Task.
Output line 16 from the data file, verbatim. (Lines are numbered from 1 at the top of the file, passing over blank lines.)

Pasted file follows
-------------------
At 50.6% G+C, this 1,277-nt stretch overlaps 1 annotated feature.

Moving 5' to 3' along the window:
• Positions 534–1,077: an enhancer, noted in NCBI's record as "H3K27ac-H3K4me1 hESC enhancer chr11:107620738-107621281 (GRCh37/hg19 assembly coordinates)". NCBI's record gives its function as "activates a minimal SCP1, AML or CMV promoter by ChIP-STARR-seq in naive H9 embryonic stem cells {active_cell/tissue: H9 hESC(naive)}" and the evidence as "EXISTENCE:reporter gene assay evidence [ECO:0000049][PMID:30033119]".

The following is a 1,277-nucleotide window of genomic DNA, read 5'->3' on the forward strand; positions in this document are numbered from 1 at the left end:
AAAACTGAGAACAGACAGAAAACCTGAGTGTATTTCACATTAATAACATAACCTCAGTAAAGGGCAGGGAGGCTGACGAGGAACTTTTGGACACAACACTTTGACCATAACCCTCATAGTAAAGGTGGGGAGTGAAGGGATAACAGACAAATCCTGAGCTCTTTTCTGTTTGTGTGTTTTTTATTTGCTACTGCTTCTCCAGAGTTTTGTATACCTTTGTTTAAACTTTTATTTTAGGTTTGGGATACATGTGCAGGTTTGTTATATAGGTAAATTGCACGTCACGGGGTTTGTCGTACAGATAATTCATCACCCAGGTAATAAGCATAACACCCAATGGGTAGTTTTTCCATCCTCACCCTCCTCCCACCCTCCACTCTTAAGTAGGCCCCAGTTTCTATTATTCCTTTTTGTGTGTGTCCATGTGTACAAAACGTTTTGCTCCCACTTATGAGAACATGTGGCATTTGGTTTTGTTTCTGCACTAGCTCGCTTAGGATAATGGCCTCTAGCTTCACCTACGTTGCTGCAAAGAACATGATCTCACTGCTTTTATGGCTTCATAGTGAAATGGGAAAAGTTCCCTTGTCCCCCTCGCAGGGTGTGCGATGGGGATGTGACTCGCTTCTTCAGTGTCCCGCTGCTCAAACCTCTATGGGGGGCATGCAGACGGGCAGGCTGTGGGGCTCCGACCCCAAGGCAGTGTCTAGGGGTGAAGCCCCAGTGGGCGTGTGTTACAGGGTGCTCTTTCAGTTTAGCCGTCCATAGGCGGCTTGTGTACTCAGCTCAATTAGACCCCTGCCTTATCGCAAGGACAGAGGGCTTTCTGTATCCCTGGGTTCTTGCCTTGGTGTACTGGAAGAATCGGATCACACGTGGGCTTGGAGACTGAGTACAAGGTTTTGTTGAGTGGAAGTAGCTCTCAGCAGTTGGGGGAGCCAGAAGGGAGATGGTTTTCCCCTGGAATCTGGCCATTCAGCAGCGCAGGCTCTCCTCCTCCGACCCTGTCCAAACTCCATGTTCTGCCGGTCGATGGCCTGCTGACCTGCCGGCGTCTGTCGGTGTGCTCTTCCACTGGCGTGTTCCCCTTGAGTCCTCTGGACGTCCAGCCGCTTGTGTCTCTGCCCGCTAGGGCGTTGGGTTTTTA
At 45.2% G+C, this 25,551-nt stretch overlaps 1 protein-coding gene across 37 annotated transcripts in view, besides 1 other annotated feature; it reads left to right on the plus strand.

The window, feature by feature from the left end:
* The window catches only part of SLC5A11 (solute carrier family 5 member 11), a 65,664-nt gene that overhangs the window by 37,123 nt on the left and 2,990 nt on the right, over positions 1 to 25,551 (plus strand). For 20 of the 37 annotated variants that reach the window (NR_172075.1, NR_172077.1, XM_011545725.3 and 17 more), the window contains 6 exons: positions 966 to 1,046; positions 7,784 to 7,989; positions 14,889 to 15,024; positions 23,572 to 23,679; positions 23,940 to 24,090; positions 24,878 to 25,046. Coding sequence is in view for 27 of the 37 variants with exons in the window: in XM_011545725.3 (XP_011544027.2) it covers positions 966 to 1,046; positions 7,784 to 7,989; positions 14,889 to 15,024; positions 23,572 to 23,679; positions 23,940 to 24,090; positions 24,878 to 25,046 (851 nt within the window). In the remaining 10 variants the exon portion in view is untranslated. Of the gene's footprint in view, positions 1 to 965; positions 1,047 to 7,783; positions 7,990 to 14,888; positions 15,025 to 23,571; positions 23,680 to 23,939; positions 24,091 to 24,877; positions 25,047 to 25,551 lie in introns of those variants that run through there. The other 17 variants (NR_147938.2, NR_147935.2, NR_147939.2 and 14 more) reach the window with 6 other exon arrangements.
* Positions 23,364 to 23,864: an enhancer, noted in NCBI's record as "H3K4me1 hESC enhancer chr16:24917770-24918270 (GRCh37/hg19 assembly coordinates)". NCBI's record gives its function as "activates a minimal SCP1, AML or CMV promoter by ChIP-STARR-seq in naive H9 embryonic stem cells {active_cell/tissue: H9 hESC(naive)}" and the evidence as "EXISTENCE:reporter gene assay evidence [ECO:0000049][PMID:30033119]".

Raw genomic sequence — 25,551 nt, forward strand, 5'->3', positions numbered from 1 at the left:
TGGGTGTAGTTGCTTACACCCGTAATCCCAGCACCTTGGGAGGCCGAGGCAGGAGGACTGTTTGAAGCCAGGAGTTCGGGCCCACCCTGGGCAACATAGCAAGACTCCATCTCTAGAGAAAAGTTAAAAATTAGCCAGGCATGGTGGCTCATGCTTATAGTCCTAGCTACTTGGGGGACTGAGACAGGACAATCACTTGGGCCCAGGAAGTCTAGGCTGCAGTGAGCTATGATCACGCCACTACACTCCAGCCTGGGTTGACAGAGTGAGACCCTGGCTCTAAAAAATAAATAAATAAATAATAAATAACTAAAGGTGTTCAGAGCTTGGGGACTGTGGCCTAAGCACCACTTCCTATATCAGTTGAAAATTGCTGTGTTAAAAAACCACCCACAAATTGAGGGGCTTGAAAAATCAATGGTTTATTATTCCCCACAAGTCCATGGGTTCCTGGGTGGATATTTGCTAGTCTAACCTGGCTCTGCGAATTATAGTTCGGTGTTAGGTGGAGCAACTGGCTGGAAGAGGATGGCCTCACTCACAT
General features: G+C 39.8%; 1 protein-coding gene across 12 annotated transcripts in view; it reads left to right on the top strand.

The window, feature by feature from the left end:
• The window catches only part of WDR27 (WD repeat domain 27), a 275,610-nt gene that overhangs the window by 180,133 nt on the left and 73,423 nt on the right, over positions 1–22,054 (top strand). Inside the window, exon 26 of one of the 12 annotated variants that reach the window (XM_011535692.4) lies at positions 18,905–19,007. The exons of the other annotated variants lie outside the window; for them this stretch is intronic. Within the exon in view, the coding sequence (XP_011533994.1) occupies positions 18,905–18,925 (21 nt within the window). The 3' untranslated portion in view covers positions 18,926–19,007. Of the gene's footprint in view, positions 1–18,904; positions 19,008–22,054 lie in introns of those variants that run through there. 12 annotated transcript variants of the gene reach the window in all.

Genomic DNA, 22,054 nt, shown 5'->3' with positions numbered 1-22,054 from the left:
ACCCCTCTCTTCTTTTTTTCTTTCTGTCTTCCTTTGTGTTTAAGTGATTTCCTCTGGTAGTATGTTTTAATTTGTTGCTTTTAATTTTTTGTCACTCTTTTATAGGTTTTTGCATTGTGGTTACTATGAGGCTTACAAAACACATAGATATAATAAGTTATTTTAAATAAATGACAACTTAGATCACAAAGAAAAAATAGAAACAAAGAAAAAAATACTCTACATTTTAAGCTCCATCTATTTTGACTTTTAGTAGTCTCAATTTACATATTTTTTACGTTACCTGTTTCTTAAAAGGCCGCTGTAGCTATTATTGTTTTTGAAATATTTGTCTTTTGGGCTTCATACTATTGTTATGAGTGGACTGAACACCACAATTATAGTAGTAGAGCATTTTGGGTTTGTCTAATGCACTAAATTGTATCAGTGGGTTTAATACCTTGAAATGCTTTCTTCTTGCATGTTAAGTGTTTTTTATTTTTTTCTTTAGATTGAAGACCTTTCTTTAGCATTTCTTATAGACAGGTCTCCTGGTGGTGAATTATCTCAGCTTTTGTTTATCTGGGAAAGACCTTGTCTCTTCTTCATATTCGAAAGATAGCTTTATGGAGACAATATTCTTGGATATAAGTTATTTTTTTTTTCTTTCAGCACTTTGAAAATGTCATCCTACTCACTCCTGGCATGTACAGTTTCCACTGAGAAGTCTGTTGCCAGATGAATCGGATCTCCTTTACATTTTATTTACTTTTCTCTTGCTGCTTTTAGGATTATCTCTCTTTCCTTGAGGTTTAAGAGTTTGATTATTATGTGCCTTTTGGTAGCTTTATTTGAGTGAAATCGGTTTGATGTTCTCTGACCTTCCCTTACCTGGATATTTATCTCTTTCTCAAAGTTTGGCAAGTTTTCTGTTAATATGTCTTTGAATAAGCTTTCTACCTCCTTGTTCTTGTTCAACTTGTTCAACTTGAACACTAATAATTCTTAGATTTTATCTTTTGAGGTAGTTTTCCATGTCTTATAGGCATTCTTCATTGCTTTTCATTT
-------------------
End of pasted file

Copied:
ACCCCTCTCTTCTTTTTTTCTTTCTGTCTTCCTTTGTGTTTAAGTGATTTCCTCTGGTAGTATGTTTTAATTTGTTGCTTTTAATTTTTTGTCACTCTTTTATAGGTTTTTGCATTGTGGTTACTATGAGGCTTACAAAACACATAGATATAATAAGTTATTTTAAATAAATGACAACTTAGATCACAAAGAAAAAATAGAAACAAAGAAAAAAATACTCTACATTTTAAGCTCCATCTATTTTGACTTTTAGTAGTCTCAATTTACATATTTTTTACGTTACCTGTTTCTTAAAAGGCCGCTGTAGCTATTATTGTTTTTGAAATATTTGTCTTTTGGGCTTCATACTATTGTTATGAGTGGACTGAACACCACAATTATAGTAGTAGAGCATTTTGGGTTTGTCTAATGCACTAAATTGTATCAGTGGGTTTAATACCTTGAAATGCTTTCTTCTTGCATGTTAAGTGTTTTTTATTTTTTTCTTTAGATTGAAGACCTTTCTTTAGCATTTCTTATAGACAGGTCTCCTGGTGGTGAATTATCTCAGCTTTTGTTTATCTGGGAAAGACCTTGTCTCTTCTTCATATTCGAAAGATAGCTTTATGGAGACAATATTCTTGGATATAAGTTATTTTTTTTTTCTTTCAGCACTTTGAAAATGTCATCCTACTCACTCCTGGCATGTACAGTTTCCACTGAGAAGTCTGTTGCCAGATGAATCGGATCTCCTTTACATTTTATTTACTTTTCTCTTGCTGCTTTTAGGATTATCTCTCTTTCCTTGAGGTTTAAGAGTTTGATTATTATGTGCCTTTTGGTAGCTTTATTTGAGTGAAATCGGTTTGATGTTCTCTGACCTTCCCTTACCTGGATATTTATCTCTTTCTCAAAGTTTGGCAAGTTTTCTGTTAATATGTCTTTGAATAAGCTTTCTACCTCCTTGTTCTTGTTCAACTTGTTCAACTTGAACACTAATAATTCTTAGATTTTATCTTTTGAGGTAGTTTTCCATGTCTTATAGGCATTCTTCATTGCTTTTCATTT